It is easy for Kings and ancient priests to be remembered.  These important people order the construction of these massive structures, these piles of history, which the descendants of their great-great-great grandchildren tend and care for.  I've heard it said that people face three moments of extinction related to their existence.  Their death, or personal extinction.  The time when everyone who knew them personal dies, or the extinction of their direct relationships.  And finally, the moment after the last time they are last mentioned by another human, their historical extinction.  If they reach this level, which I'm afraid most of will achieve, they will have vanished.  It will be as if they never existed.  

I believe that this is something we should work against.  The odd are stacked against each of us.  What is it that any one of us can do that will cause our existence to be remembered from amongst the stream of billions upon billions of souls that will wink in and out of being?  It is unfortunate that the easiest ways are those which cause the greatest harm to the evolution of our species, by assassinating a peace-maker or starting some war.  Far harder to gain remembrance for creating something of enduring beauty, or by sculpting a turn of phrase, a meme, that people will quote and being guided by as time stretches on.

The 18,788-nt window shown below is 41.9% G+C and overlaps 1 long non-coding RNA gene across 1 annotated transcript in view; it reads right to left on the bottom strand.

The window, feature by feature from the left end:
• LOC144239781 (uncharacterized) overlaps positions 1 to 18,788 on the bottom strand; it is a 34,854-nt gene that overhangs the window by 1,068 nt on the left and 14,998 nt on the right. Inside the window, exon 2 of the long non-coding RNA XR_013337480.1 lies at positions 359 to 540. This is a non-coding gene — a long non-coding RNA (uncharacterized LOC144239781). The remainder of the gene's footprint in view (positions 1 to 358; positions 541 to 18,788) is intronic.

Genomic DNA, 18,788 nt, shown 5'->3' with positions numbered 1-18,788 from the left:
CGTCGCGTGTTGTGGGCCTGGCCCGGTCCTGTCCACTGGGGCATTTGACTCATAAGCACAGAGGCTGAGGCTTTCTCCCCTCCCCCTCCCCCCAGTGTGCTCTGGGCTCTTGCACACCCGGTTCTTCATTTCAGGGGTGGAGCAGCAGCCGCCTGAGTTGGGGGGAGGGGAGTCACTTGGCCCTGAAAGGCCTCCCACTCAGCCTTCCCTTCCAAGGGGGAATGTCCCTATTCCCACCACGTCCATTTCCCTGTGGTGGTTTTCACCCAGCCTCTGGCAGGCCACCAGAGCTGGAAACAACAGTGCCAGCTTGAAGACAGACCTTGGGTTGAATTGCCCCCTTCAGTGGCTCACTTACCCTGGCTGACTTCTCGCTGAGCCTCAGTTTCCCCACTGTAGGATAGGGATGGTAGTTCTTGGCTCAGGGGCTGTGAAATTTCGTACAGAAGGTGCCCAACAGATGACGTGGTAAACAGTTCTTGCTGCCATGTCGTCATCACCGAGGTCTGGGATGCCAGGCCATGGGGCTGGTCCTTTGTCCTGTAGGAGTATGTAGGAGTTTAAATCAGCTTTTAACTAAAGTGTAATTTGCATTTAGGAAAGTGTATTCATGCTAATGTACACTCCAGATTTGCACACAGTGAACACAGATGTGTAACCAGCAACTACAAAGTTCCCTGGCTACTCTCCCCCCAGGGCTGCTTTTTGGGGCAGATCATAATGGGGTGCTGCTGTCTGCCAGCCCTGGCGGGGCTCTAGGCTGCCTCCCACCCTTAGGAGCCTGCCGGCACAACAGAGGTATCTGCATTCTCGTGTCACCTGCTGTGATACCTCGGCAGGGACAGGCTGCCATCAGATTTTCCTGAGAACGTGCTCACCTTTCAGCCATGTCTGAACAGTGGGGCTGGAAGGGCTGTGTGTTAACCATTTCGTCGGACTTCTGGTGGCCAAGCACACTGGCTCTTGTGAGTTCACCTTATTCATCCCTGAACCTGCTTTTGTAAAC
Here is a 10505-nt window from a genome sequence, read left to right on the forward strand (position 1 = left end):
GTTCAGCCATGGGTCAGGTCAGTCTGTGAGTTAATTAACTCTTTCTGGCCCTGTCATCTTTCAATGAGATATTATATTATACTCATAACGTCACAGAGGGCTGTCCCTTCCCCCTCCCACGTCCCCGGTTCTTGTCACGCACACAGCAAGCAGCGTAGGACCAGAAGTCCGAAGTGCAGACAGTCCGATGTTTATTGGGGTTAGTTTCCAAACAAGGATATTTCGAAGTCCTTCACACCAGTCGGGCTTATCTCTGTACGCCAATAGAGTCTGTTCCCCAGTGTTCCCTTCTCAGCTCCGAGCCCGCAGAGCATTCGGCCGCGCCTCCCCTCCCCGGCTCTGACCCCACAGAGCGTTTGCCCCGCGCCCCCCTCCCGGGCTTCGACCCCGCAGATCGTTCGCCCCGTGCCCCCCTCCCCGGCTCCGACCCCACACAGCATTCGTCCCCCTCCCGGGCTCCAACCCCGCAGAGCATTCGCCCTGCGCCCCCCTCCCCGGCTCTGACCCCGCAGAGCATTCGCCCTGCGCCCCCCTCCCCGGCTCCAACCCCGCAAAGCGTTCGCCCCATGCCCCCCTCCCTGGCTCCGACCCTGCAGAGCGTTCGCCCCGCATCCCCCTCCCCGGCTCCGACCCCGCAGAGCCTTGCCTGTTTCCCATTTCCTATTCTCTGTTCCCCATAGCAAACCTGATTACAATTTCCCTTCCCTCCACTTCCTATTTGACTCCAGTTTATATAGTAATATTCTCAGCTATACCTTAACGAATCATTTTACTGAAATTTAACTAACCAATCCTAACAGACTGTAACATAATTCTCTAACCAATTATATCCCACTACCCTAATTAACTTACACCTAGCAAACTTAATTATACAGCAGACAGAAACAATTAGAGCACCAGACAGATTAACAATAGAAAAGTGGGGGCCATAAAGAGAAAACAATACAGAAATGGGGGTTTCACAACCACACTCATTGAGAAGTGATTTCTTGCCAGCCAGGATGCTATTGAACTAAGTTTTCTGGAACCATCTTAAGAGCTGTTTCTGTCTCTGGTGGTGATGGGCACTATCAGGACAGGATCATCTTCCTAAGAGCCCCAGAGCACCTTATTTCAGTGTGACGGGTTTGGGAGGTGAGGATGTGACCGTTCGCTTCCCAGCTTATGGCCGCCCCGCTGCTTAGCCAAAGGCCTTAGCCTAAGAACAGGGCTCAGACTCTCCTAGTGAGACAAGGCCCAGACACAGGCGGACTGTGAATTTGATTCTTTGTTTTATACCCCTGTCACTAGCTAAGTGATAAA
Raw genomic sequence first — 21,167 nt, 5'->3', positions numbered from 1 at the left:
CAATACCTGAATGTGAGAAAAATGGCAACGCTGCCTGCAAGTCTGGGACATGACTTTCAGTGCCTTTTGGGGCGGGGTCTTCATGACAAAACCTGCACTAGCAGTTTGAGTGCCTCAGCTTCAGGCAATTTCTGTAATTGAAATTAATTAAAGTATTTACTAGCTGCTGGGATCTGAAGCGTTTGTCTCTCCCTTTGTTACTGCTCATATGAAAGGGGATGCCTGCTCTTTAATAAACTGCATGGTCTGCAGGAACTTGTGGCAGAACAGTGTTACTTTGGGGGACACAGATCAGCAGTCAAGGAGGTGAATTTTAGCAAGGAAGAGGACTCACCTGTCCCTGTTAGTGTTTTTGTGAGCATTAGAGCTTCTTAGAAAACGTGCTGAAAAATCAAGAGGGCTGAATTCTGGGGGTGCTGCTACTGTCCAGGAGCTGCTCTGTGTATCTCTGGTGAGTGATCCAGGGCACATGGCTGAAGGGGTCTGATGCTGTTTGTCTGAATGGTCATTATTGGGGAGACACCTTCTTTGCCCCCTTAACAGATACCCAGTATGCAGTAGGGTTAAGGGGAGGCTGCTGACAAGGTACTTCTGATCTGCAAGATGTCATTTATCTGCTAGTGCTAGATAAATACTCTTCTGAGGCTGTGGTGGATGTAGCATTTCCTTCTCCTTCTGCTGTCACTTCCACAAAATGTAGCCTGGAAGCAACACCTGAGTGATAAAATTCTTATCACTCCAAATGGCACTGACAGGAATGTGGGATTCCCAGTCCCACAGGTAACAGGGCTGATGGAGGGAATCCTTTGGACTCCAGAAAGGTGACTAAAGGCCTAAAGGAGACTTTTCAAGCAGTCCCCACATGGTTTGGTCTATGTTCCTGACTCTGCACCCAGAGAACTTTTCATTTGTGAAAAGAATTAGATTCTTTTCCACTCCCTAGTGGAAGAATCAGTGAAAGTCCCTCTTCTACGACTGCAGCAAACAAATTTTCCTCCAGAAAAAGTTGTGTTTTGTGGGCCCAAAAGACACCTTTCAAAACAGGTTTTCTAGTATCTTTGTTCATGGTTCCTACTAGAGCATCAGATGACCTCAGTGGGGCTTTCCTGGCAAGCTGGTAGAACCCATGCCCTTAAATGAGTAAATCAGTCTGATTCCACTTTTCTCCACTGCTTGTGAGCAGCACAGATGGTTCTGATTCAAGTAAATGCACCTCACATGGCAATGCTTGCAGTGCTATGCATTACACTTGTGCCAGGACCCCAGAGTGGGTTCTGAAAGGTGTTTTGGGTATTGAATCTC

But the attempt is important.  And my visit to this country has reminded me that it doesn't necessarily have to be something historically grand to keep you in the collective mind of humanity.  A bit of whimsey can do the trick.  (Apologizes.  "Whimsey" is definitely a "morning tea" influenced term).  

At Salisbury Cathedral, where the original copy of the Magna Carta is kept on display, there is a stone set in a low partition that separates the walkway surrounding the central grassy court from the rest of the building.  This stone can be found directly across the entrance from the cafĂ© added to the front of the building.  On this stone is a crude drawing of a cat.  

This drawing is over 800 years old.  It was cut into the stone by one of the workmen that helped build this impressive building.  The workmen were paid a penny and a pint of day for each day of labor.  

When this carving was pointed out to me, I imagined some young fellow sitting on the ground by the low wall he'd been instructed to build.  It was the end of the day.  He's taking a sip of his pay and surveys the scaffolding surrounding the impressive structure he's helping to erect.  Though incomplete, it is already impressive.  Already larger than any other building made by man that he has ever seen.  And he's a part of it.  He's helped to make it happen.  He may be one ant amongst thousands scurrying over this hive of history, but he has worked hard and he's proud of what he's done.  

On impulse, he takes his trowel and uses its tip to cut into the stone he's just finished setting.  People call him "the cat" because of how nimble he is carrying stones up the scaffolding to his brother workers.  It takes a few strokes.  In the space of a couple dozen heartbeats, it's done.  

This fellow is gone.  All all those people that knew him are long gone as well.  But we remember him.  He may be a vague silhouette in the fog of history, but we still remember him.  

Let's all strive to make our mark in some way.